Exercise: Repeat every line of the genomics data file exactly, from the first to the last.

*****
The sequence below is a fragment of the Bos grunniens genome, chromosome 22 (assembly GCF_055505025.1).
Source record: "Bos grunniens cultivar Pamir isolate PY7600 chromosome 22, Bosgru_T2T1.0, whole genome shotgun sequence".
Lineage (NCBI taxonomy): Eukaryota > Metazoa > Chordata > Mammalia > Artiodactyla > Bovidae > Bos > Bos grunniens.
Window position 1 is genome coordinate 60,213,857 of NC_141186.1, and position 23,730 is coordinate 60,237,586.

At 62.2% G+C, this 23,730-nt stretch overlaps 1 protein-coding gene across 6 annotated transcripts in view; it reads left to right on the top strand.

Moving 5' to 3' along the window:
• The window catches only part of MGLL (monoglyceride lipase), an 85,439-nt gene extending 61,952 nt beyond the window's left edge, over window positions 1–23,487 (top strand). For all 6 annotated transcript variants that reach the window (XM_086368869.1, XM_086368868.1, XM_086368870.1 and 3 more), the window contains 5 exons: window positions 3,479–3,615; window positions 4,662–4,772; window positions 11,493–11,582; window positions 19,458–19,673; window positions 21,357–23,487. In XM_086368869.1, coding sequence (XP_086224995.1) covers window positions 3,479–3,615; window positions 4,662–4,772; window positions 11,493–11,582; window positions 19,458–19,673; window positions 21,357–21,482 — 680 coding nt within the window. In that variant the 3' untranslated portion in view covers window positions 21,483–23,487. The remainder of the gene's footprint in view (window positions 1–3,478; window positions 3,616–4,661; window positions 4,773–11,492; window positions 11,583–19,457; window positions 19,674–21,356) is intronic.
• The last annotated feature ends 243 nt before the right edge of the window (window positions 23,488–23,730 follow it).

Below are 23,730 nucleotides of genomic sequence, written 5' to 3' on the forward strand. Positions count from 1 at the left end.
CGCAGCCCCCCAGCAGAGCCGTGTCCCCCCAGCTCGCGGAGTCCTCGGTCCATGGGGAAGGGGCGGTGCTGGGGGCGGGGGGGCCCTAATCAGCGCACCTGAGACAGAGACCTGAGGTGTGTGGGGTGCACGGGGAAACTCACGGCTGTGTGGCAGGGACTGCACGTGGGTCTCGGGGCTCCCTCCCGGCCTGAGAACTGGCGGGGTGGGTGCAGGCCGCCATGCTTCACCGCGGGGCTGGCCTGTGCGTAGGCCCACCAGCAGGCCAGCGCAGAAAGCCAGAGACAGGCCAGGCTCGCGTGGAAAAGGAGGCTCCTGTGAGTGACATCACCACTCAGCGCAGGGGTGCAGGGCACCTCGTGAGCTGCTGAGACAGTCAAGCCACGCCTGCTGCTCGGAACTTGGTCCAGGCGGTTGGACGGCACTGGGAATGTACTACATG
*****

The sequence below is a fragment of the Bos grunniens genome, chromosome 22 (assembly GCF_055505025.1).
Source record: "Bos grunniens cultivar Pamir isolate PY7600 chromosome 22, Bosgru_T2T1.0, whole genome shotgun sequence".
Lineage (NCBI taxonomy): Eukaryota > Metazoa > Chordata > Mammalia > Artiodactyla > Bovidae > Bos > Bos grunniens.
Window position 1 is genome coordinate 60,213,857 of NC_141186.1, and position 23,730 is coordinate 60,237,586.

At 62.2% G+C, this 23,730-nt stretch overlaps 1 protein-coding gene across 6 annotated transcripts in view; it reads left to right on the top strand.

Moving 5' to 3' along the window:
• The window catches only part of MGLL (monoglyceride lipase), an 85,439-nt gene extending 61,952 nt beyond the window's left edge, over window positions 1–23,487 (top strand). For all 6 annotated transcript variants that reach the window (XM_086368869.1, XM_086368868.1, XM_086368870.1 and 3 more), the window contains 5 exons: window positions 3,479–3,615; window positions 4,662–4,772; window positions 11,493–11,582; window positions 19,458–19,673; window positions 21,357–23,487. In XM_086368869.1, coding sequence (XP_086224995.1) covers window positions 3,479–3,615; window positions 4,662–4,772; window positions 11,493–11,582; window positions 19,458–19,673; window positions 21,357–21,482 — 680 coding nt within the window. In that variant the 3' untranslated portion in view covers window positions 21,483–23,487. The remainder of the gene's footprint in view (window positions 1–3,478; window positions 3,616–4,661; window positions 4,773–11,492; window positions 11,583–19,457; window positions 19,674–21,356) is intronic.
• The last annotated feature ends 243 nt before the right edge of the window (window positions 23,488–23,730 follow it).

Below are 23,730 nucleotides of genomic sequence, written 5' to 3' on the forward strand. Positions count from 1 at the left end.
CGCAGCCCCCCAGCAGAGCCGTGTCCCCCCAGCTCGCGGAGTCCTCGGTCCATGGGGAAGGGGCGGTGCTGGGGGCGGGGGGGCCCTAATCAGCGCACCTGAGACAGAGACCTGAGGTGTGTGGGGTGCACGGGGAAACTCACGGCTGTGTGGCAGGGACTGCACGTGGGTCTCGGGGCTCCCTCCCGGCCTGAGAACTGGCGGGGTGGGTGCAGGCCGCCATGCTTCACCGCGGGGCTGGCCTGTGCGTAGGCCCACCAGCAGGCCAGCGCAGAAAGCCAGAGACAGGCCAGGCTCGCGTGGAAAAGGAGGCTCCTGTGAGTGACATCACCACTCAGCGCAGGGGTGCAGGGCACCTCGTGAGCTGCTGAGACAGTCAAGCCACGCCTGCTGCTCGGAACTTGGTCCAGGCGGTTGGACGGCACTGGGAATGTACTACATG